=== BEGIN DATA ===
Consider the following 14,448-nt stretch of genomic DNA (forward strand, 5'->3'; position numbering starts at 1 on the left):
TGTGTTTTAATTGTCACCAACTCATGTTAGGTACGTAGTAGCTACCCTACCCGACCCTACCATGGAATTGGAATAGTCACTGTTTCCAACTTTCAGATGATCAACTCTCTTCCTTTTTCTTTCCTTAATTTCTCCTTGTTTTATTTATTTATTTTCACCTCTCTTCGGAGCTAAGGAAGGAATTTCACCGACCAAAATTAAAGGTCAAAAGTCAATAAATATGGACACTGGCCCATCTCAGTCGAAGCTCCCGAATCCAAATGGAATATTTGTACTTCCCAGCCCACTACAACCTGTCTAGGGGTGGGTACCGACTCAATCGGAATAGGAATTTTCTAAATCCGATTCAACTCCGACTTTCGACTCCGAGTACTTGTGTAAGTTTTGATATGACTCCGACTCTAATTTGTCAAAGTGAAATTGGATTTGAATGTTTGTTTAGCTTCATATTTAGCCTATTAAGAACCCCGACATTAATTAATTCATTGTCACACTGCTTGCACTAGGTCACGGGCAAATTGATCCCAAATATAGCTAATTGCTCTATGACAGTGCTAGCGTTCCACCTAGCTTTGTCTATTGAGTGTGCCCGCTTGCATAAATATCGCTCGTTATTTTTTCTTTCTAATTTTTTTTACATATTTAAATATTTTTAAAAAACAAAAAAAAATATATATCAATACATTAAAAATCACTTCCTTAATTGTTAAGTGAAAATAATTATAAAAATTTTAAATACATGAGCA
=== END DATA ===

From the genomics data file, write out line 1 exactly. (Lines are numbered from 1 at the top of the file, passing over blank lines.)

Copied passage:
Consider the following 14,448-nt stretch of genomic DNA (forward strand, 5'->3'; position numbering starts at 1 on the left):